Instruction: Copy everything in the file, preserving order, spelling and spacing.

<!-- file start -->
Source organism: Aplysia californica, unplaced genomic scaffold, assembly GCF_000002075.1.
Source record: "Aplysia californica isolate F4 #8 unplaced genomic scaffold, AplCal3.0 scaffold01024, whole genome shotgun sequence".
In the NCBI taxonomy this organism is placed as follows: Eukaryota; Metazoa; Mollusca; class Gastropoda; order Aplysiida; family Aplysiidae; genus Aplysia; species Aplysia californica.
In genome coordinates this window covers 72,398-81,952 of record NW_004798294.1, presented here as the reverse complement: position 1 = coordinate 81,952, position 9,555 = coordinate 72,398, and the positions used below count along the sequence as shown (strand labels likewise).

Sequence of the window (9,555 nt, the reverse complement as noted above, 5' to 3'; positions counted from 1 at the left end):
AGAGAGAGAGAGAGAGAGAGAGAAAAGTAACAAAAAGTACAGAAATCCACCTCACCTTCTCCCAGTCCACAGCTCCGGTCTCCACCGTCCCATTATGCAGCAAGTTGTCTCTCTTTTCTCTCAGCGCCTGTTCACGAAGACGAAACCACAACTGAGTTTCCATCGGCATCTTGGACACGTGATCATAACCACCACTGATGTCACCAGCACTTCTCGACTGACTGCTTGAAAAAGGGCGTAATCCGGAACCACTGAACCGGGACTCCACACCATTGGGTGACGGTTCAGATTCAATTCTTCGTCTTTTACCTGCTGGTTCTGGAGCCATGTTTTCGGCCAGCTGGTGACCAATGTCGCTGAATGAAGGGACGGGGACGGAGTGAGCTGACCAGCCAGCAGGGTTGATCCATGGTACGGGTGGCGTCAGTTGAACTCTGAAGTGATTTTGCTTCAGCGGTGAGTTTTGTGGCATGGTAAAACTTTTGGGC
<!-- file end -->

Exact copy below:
Source organism: Aplysia californica, unplaced genomic scaffold, assembly GCF_000002075.1.
Source record: "Aplysia californica isolate F4 #8 unplaced genomic scaffold, AplCal3.0 scaffold01024, whole genome shotgun sequence".
In the NCBI taxonomy this organism is placed as follows: Eukaryota; Metazoa; Mollusca; class Gastropoda; order Aplysiida; family Aplysiidae; genus Aplysia; species Aplysia californica.
In genome coordinates this window covers 72,398-81,952 of record NW_004798294.1, presented here as the reverse complement: position 1 = coordinate 81,952, position 9,555 = coordinate 72,398, and the positions used below count along the sequence as shown (strand labels likewise).

Sequence of the window (9,555 nt, the reverse complement as noted above, 5' to 3'; positions counted from 1 at the left end):
AGAGAGAGAGAGAGAGAGAGAGAAAAGTAACAAAAAGTACAGAAATCCACCTCACCTTCTCCCAGTCCACAGCTCCGGTCTCCACCGTCCCATTATGCAGCAAGTTGTCTCTCTTTTCTCTCAGCGCCTGTTCACGAAGACGAAACCACAACTGAGTTTCCATCGGCATCTTGGACACGTGATCATAACCACCACTGATGTCACCAGCACTTCTCGACTGACTGCTTGAAAAAGGGCGTAATCCGGAACCACTGAACCGGGACTCCACACCATTGGGTGACGGTTCAGATTCAATTCTTCGTCTTTTACCTGCTGGTTCTGGAGCCATGTTTTCGGCCAGCTGGTGACCAATGTCGCTGAATGAAGGGACGGGGACGGAGTGAGCTGACCAGCCAGCAGGGTTGATCCATGGTACGGGTGGCGTCAGTTGAACTCTGAAGTGATTTTGCTTCAGCGGTGAGTTTTGTGGCATGGTAAAACTTTTGGGC